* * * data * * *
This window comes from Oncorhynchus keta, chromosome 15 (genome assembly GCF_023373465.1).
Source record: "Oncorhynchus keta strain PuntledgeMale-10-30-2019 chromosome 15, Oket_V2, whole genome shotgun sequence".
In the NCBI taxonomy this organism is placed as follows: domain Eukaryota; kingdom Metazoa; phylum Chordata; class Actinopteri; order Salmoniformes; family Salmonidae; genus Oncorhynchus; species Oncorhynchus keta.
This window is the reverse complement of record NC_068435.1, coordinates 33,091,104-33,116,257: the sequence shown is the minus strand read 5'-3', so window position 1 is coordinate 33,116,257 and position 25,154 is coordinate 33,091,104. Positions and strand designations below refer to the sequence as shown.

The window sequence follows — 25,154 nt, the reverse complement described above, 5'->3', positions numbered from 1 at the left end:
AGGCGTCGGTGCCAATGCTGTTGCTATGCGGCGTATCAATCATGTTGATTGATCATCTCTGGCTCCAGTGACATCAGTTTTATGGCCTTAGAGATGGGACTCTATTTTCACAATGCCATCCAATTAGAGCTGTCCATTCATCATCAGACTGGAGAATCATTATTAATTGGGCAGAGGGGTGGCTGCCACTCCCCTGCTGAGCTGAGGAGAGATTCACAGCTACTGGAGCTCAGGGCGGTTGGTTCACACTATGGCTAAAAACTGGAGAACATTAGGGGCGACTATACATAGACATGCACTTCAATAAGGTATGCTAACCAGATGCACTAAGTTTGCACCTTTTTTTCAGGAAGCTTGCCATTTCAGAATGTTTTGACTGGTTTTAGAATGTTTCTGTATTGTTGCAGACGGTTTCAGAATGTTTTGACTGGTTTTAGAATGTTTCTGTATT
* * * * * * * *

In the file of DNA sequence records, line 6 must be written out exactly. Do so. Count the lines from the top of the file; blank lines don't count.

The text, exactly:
AGGCGTCGGTGCCAATGCTGTTGCTATGCGGCGTATCAATCATGTTGATTGATCATCTCTGGCTCCAGTGACATCAGTTTTATGGCCTTAGAGATGGGACTCTATTTTCACAATGCCATCCAATTAGAGCTGTCCATTCATCATCAGACTGGAGAATCATTATTAATTGGGCAGAGGGGTGGCTGCCACTCCCCTGCTGAGCTGAGGAGAGATTCACAGCTACTGGAGCTCAGGGCGGTTGGTTCACACTATGGCTAAAAACTGGAGAACATTAGGGGCGACTATACATAGACATGCACTTCAATAAGGTATGCTAACCAGATGCACTAAGTTTGCACCTTTTTTTCAGGAAGCTTGCCATTTCAGAATGTTTTGACTGGTTTTAGAATGTTTCTGTATTGTTGCAGACGGTTTCAGAATGTTTTGACTGGTTTTAGAATGTTTCTGTATT